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Fire safety is a crucial issue for individuals with Disabilities. Persons with Disabilities face fire numerous risk factors. Weaker physical and cognitive capabilities make it harder to identify and respond to a fire, and create a higher risk that a fire will start. Other deficits may affect the senses and reduce mobility.

Being educated about fire safety and being prepared in case of a fire are invaluable to everyone. We all need to take special precautions to care for ourselves.

Create a Home Fire Escape Plan

  • Draw a simple plan of your home and identify two ways out of every room. Plan your escape around your abilities.
  • Determine a meeting place outside your home. Practice your escape plan at least twice a year. Make sure you can unlock and open all windows and doors quickly, especially those with security bars and deadbolts.
  • Have a telephone and the local emergency number next to your bed in case you are trapped by smoke or fire
  • People who are hard of hearing and use text telephone devices (TTY’s or TDDs) should call the TTY-equipped 911 center in an emergency.

Escape During a Fire

  • If there is smoke or flames blocking your way out - use your second way out.
  • If you must go through smoke - go as low as you can under the smoke to your exit.
  • Go to your outside meeting place and call the fire department.
  • If you must wait for rescue - close your door to keep the smoke out, wait by a window and make your presence known to arriving firefighters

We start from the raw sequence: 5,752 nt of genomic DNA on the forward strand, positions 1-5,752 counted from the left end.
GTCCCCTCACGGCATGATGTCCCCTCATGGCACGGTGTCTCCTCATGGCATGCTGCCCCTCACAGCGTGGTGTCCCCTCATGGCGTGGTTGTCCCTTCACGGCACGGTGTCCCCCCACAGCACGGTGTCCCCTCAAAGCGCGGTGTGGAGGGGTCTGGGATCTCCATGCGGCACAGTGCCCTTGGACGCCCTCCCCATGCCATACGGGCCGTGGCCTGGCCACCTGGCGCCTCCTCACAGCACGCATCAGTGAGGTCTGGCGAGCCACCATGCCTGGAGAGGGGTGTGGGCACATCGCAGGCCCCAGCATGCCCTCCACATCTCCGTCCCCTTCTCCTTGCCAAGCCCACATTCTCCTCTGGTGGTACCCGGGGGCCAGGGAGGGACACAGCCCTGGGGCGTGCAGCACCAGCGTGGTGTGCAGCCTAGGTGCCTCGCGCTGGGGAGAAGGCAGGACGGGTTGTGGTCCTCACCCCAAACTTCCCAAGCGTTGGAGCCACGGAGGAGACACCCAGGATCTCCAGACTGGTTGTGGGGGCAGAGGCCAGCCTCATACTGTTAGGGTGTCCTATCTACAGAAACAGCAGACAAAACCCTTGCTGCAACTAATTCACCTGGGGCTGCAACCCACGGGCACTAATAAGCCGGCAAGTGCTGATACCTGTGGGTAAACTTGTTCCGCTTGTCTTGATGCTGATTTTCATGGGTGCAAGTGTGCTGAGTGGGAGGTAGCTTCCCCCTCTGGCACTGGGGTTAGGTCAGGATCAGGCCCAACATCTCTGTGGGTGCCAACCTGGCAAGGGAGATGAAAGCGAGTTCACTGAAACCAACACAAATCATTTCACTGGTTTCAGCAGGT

Smoke Alarms

  • Install smoke alarms on every level of your home (including the basement), inside each bedroom and outside all sleeping areas.
  • For added safety - interconnect all the smoke alarms so that when one sounds - they all sound.
  • Smoke alarms that use flashing lights are avaliable for people who are deaf or hard of hearing.(Vibration equipment (that shake the bed to wake a person) can be added to these alarms.)
  • Alarms that contain 10 year lithium batteries are avaliable for people who have difficulty changing batteries.
  • Test your smoke alarms monthly.
  • All smoke alarms should be replaced after 10 years (sooner if they fail to work)

Keeping Your Home Fire Safe

Be careful when smoking
Take Care of heating equipment
Think safety in the kitchen

NFPA Safety Tips

Help everyone in your home stay safe from fire with these resources.

For More Information

Fire Prevention




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